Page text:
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Abandoning Local Food For Seasonal Treats

January 26, 2016

Surely, you are now well versed in the mantra of better food. Say it with me as I say it aloud, “Local, seasonal, and sustainable.” There are a lot of things that get wrapped up in the banner of sustainability. At one point that word used to be “Organic” but let’s not quibble over particulars right now.

The idea is that food raised with care and brought to market at its peak flavor is going to be the very best food you can find. And local is important, because it supports the sustainable local economy objectives, plays into issues with environmental stewardship incluing the greenhouse gasses of shipping things from around the world, and also insures that the food is being grown for flavor and not transportability.

Whew. Did you get all of that? It’s exhausting. It really, really is. And I’m a true believer in this ideology as well. I insist that not only is it totally possible to provide a local and seasonal menu 12 months a year in upstate New York, but that it could be absolutely delicious.

Now watch as I walk the highwire and make the contrarian claim while still preserving my integrity.

Yesterday at the grocery store I saw a fellow taking a shrink wrapped wedge of watermelon off the shelf and into his cart. In January. In Albany, New York. Sure, compared to some winters this might feel like summer, but summer it’s not. I have no idea where that watermelon came from, but I can guarantee you it won’t be good.

Heck, even watermelon that doesn’t have to travel from the southern hemisphere at the earlier part of the summer season is bland and uninspiring. I’d argue that it’s not even worth eating.

Last week I tried the new Blaze Fast-Fired pizza place out a couple of times, trying to triangulate my way to a tasty pie. And there, I was reminded of a few things regarding seasonality. Mostly, the cherry tomatoes are simply awful right now. More than anything else, they are bitter and dull. Do yourself a favor and skip them entirely.

Honestly, I don’t even know what inspired me to try them. Perhaps it was their vibrant color and a misplaced sense of optimism. That said, the basil wasn’t bad at all. So who’s to say. The truth of the matter is that during the dark cold months of winter, there are indeed seasonal treats from far away that are absolutely delicious.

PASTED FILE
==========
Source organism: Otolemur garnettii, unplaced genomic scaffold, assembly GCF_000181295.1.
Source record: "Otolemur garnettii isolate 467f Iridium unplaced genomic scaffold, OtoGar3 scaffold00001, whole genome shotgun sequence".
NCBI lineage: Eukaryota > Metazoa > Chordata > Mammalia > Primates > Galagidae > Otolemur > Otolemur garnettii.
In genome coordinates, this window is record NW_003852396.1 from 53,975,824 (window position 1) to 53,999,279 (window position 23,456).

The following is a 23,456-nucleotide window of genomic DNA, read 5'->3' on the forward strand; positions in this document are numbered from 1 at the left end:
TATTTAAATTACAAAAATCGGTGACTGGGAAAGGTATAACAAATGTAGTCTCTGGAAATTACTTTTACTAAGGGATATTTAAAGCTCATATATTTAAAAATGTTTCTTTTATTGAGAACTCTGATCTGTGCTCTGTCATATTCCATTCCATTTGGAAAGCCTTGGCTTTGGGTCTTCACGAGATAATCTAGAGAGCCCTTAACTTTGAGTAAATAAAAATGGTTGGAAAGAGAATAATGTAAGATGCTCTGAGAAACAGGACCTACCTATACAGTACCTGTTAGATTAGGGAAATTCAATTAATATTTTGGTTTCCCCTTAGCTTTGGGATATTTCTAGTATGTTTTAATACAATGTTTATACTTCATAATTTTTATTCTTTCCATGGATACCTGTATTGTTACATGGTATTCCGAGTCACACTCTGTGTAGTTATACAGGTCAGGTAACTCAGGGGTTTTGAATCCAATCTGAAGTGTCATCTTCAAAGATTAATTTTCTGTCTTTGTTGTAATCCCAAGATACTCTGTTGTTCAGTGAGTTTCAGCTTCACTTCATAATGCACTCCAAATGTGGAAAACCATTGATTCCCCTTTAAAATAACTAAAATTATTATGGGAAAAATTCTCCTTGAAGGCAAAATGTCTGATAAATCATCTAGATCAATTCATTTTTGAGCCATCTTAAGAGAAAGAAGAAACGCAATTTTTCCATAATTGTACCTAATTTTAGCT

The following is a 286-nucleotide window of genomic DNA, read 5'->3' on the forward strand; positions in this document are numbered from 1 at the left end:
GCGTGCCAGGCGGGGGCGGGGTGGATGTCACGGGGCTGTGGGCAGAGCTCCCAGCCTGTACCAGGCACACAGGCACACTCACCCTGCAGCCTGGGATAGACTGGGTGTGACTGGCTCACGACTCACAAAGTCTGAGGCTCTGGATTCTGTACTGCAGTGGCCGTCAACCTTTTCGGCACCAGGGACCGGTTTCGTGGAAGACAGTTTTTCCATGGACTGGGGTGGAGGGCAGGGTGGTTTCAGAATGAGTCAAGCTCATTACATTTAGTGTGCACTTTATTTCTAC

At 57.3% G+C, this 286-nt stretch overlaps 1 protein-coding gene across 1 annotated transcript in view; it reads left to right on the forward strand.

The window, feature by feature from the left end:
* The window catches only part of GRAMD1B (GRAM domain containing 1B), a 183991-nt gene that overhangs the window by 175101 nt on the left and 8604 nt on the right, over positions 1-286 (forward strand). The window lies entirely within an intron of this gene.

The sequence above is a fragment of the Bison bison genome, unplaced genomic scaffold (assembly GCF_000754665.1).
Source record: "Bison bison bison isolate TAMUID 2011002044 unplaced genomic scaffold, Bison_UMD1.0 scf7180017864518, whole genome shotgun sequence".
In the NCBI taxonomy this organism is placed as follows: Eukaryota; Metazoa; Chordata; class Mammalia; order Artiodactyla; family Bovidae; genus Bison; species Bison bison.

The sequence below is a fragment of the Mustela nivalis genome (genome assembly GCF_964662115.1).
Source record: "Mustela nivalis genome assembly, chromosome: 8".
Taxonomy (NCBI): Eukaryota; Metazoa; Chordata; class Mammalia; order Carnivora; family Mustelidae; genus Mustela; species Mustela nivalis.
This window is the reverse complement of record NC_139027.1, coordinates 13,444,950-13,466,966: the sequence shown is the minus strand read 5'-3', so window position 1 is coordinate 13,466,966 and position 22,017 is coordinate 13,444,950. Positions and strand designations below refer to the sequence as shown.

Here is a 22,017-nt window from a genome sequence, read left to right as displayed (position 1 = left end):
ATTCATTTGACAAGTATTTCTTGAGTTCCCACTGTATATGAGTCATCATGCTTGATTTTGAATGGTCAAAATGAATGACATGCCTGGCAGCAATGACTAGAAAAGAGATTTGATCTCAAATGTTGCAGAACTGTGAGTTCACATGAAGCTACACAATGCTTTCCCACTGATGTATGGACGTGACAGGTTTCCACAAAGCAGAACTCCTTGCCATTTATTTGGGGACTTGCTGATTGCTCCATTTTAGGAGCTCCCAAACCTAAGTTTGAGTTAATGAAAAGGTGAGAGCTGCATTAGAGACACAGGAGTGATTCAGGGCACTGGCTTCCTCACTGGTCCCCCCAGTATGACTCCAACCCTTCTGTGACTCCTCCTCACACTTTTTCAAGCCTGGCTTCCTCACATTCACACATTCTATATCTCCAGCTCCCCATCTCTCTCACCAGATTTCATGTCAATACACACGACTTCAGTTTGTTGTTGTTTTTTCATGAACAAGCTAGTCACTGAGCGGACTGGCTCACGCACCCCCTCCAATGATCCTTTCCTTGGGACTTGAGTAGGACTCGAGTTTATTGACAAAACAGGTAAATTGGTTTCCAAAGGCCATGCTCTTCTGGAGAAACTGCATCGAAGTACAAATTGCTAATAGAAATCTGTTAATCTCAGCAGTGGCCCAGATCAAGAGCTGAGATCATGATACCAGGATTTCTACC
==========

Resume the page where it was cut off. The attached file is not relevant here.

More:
You know, like winter citrus.

It’s not local. Not one little bit. Even if you’re getting something from Florida, Texas, or California, the best you can say is that it’s domestic. And when push comes to shove, you all know that I’m not above buying food from around the world. I drink coffee like it’s going out of style, and unless there is some kind of global catastrophe you’ll never get me to stop enjoying European wines and cheeses.

And citrus is just something that happens to travel quite well.

Winter citrus is as much a part of winter as the crappy salad greens that restaurants pay top dollar to get delivered this time of year. The only difference is that one of them is delicious and cheap, and the other is terrible and outrageously expensive. For me, that’s what it means for something to be in season. It’s both plentiful and at its peak of quality.

Could you make it through and Albany winter without winter citrus? Sure. But luckily, we don’t have to do that. And unless you’re willing to give up your Italian olive oil, vanilla extract, and most of your spice cabinet, I say it’s okay.

What’s not okay is having winter citrus on the menu if you make any claims of being a farm-to-table restaurant. Because the whole point of that is the absence of a supply chain.

Now I’m going to go and enjoy another clementine before I have to sit down and eat samples of ten different burgers. Wish me luck. I’ll tell you all about it as soon as I recover.

5 Comments leave one →
  1. January 26, 2016 11:14 am

    Daniel, did you happen to see my Yelp review of 15 Church? When I was there 2 weeks ago, they were featuring a pasta dish that had corn in it.

    I can forgive a chain for serving out of season veggies and fruits. But one of the supposedly best restaurants in Saratoga is doing it.

  2. January 26, 2016 11:23 am

    I often blame pineapple and grapefruits for the utter futility in my having a “local” diet. Ruby red grapefruit gets me through long winters in upstate NY!

  3. Grrrr permalink
    January 26, 2016 4:47 pm

    If you’re not anti-Walmart this is the place to shop for ridiculously low priced bags of amazing seasonal citrus.
    Some of my favorites are priced at about $3.99 a bag for the same product from the same growers sold in mainstream grocery stores.
    I buy bags of my favorites this time of year such as Tangelos, Mineola and red Texas Grapefruit.
    Their organic produce, the same brands as anywhere, are much less expensive.
    BTW & FYI- If you’ve been following the news about the guy Walmart fired for redeeming bottles left by customers… his sole job was to retrieve shopping carts from the lot. He was earning over $10 hr, not minimum wage. Everyone makes Walmart out to be the enemy…

  4. -R. permalink
    January 27, 2016 1:05 pm

    Grrr — I really don’t care if Walmart is cheaper on EVERYTHING. I flatly refuse to patronize any branch of Walmart/Sam’s Club as they are a drain on small local businesses, are staunchly anti-labor and treat their employees like a pile of shit. Really, a rah-rah Walmart chant every morning? F**k that (and them).

  5. January 28, 2016 2:18 am

    Always enjoy reading your posts. I order citrus from family owned farms in CA in spring to make marmalade. Delicious!

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